Shemot: It's All In The Name

By: Rabbi Jay Kelman |
 
I imagine most of us have experienced being in a noisy room focusing on the conversation we are engaged in, oblivious to the chatter around us - unless  and until someone mentions our name. At that point we instinctively turn around to see who is speaking. The ability to hear one's name above all else is dubbed the "cocktail party effect" as we focus our auditory skills on the particular stimuli that interest us, inadvertent as they may be. 
 
That names are important to our self worth and identity is one of the major themes of the Bible. Much of sefer Breisheet is filled with long lists of names, linking Adam to Noach, Noach to Abraham, the list of the names of the seventy nations descended from Noach and the descendants of Yishmael and Eisav. More significantly the Torah clearly and carefully explains how all the "major" figures in sefer Breisheet were given their names. And when earth-changing events occur names change with them. Abram becomes Avraham as G-d establishes His covenant with him and Yisrael is added to the name of Yaakov as he becomes the father of bnei Yisrael. 
 
The significance of names seems to continue as we begin sefer Shemot, usually referred to as Exodus in English but literally translated as the book of names. And the book opens by mentioning Yaakov, and each of his twelve sons. 
 
"And Joseph and all his brothers and the entire generation died" (Shemot 1:6). And with a new generation all the above suddenly changes. While we most appropriately focus on "the new King who arose in Egypt who knew not Joseph" there is another more subtle but perhaps equally important - and most likely related - change. Names begin to disappear. The new king has no name (even the "name" Pharaoh appears only later in the chapter) and he speaks to his people about the nation of Israel. No longer are we a bunch of individuals or even a reconciled family but a nation. In many ways that is most positive but the missing names are telling. This is nameless faceless people ripe for slavery. 
 
As the Ramban explains it was inconceivable that the descendants of Yosef could be enslaved just like that overnight. There is a mere 59 years between the death of Joseph and the birth of Moshe. And yet by the time of his birth the Jewish people were already victims of persecution and worse. Rather the Ramban explains the slavery began with Jews volunteering to work and slowly one thing led to another. As they grew in numbers they slowly assimilated and had few leaders to guide them. We became an anonymous people making the anti-Semitism directed towards us all the more telling. 
 
It is most revealing that the birth of Moshe is introduced by "there was a man from the house of Levi who took the daughter of Levi." Who they were is not mentioned. Even more startling, this couple does not name their son and send their nameless child down the river. As his nameless sister watches from afar the daughter of Pharaoh sees the child. Recognizing that he must be "a child of the Hebrews" she calls for the mother of the child. Only after the "child grows up" is he given the name Moshe - by the daughter of Pharaoh.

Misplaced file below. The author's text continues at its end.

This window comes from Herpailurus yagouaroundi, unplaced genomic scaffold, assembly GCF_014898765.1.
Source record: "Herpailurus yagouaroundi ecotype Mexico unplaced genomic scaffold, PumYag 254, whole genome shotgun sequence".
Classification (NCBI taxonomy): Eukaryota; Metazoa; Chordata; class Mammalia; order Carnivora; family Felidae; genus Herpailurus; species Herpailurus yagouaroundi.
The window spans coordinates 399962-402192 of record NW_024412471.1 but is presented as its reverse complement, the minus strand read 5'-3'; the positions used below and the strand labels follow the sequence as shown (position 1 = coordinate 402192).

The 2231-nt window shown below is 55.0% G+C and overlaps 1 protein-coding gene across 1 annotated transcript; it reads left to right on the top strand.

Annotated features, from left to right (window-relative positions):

Moshe, destined to become the great leader of the Jewish people "goes out to his brothers" but he sees "an Egyptian man hitting a Hebrew man from his brothers". The anonymity continues of the next day as Moshe "sees two men of the Hebrews striving". Forced to flee he comes to the well where he meets the seven daughters of the priest of Midian. Only when they come home do we find out his name is Reuel. The daughters have no idea who it was who saved them telling their father that "an Egyptian man saved us". Where have all the names gone? 
 
In addition to alluding to the lack of leadership anonymity indicates that it could be anyone, that the stories are not limited to time and place but are generic stories of Jewish and world history. That a king arose who knew not Joseph or that Jews fight with each other is sadly not limited to Egypt of thousands of years ago. Does it really matter whether it was this Pharaoh or that Pharaoh who enslaved us? 
 
Often our great leaders come from the simplest of families. It is the type of house they come from that matters most. From Moshe's perspective it mattered little, which Jew was being attacked, the names of the Jews who were fighting with each other, or which young ladies needed help. His innate sense of justice led him to act - irrespective of who it was. Some only intervene to help those close to them or those who are important. Some but not Moshe. 
 
The only other people mentioned in the opening chapter of Shemot are Shifra and Puah. While we know their names we know little else about them, not even if they were Jewish or not. Their heroism deserves mention by name - few are those who are willing to risk their lives and defy the king. Yet these heroes are found both amongst Jews and gentiles. 
 
Reuel merits mention as he demonstrated hakarat hatov berating his daughters for "leaving the man" who helped them. And not every priest offers his daughter in marriage to those who help them get water at the well[1]
 
Sefer Shemot may focus on the exodus but the seeds of redemption are found in our names. Shabbat Shalom!
 
 
[1] It is the importance of names which has many attempting to discover why the Torah has these seemingly irrelevant lists of names in Sefer Breishhet. The working assumption is that there is much significance and some beautiful explanations have been offered.